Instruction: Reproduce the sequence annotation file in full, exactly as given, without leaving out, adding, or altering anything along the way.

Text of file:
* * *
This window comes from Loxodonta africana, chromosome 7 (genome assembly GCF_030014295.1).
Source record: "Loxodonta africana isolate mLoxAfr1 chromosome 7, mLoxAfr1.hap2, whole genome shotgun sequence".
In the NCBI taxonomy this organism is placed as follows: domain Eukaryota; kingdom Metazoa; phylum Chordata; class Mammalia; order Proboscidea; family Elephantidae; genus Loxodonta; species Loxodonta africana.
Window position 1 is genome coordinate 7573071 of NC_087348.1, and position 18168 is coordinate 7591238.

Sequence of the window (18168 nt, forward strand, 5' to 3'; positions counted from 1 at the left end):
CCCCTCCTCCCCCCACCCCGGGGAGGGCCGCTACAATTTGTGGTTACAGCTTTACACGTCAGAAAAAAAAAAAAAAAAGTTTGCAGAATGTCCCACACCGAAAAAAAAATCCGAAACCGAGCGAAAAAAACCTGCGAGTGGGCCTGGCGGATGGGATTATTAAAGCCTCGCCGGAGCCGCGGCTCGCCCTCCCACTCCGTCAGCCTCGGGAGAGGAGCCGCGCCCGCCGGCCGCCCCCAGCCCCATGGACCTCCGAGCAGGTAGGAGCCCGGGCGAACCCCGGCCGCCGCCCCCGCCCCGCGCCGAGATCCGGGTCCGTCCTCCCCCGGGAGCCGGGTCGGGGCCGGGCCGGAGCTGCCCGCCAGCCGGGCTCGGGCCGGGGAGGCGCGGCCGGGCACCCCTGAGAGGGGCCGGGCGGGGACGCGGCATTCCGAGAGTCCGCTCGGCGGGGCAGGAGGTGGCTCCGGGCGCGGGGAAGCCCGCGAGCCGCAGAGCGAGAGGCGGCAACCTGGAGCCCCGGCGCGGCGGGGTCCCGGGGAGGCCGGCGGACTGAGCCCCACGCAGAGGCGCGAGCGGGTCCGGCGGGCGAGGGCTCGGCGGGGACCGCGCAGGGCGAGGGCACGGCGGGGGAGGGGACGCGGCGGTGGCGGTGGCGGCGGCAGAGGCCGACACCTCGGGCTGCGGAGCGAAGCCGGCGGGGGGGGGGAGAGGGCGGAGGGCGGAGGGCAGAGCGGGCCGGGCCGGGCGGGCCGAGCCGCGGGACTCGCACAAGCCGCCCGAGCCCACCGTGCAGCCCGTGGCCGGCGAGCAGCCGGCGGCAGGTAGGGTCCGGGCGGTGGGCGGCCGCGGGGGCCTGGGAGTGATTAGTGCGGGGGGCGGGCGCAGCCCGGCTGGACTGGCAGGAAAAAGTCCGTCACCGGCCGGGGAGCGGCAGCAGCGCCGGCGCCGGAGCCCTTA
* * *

This window comes from Loxodonta africana, chromosome 7 (genome assembly GCF_030014295.1).
Source record: "Loxodonta africana isolate mLoxAfr1 chromosome 7, mLoxAfr1.hap2, whole genome shotgun sequence".
In the NCBI taxonomy this organism is placed as follows: domain Eukaryota; kingdom Metazoa; phylum Chordata; class Mammalia; order Proboscidea; family Elephantidae; genus Loxodonta; species Loxodonta africana.
Window position 1 is genome coordinate 7573071 of NC_087348.1, and position 18168 is coordinate 7591238.

Sequence of the window (18168 nt, forward strand, 5' to 3'; positions counted from 1 at the left end):
CCCCTCCTCCCCCCACCCCGGGGAGGGCCGCTACAATTTGTGGTTACAGCTTTACACGTCAGAAAAAAAAAAAAAAAAGTTTGCAGAATGTCCCACACCGAAAAAAAAATCCGAAACCGAGCGAAAAAAACCTGCGAGTGGGCCTGGCGGATGGGATTATTAAAGCCTCGCCGGAGCCGCGGCTCGCCCTCCCACTCCGTCAGCCTCGGGAGAGGAGCCGCGCCCGCCGGCCGCCCCCAGCCCCATGGACCTCCGAGCAGGTAGGAGCCCGGGCGAACCCCGGCCGCCGCCCCCGCCCCGCGCCGAGATCCGGGTCCGTCCTCCCCCGGGAGCCGGGTCGGGGCCGGGCCGGAGCTGCCCGCCAGCCGGGCTCGGGCCGGGGAGGCGCGGCCGGGCACCCCTGAGAGGGGCCGGGCGGGGACGCGGCATTCCGAGAGTCCGCTCGGCGGGGCAGGAGGTGGCTCCGGGCGCGGGGAAGCCCGCGAGCCGCAGAGCGAGAGGCGGCAACCTGGAGCCCCGGCGCGGCGGGGTCCCGGGGAGGCCGGCGGACTGAGCCCCACGCAGAGGCGCGAGCGGGTCCGGCGGGCGAGGGCTCGGCGGGGACCGCGCAGGGCGAGGGCACGGCGGGGGAGGGGACGCGGCGGTGGCGGTGGCGGCGGCAGAGGCCGACACCTCGGGCTGCGGAGCGAAGCCGGCGGGGGGGGGGAGAGGGCGGAGGGCGGAGGGCAGAGCGGGCCGGGCCGGGCGGGCCGAGCCGCGGGACTCGCACAAGCCGCCCGAGCCCACCGTGCAGCCCGTGGCCGGCGAGCAGCCGGCGGCAGGTAGGGTCCGGGCGGTGGGCGGCCGCGGGGGCCTGGGAGTGATTAGTGCGGGGGGCGGGCGCAGCCCGGCTGGACTGGCAGGAAAAAGTCCGTCACCGGCCGGGGAGCGGCAGCAGCGCCGGCGCCGGAGCCCTTA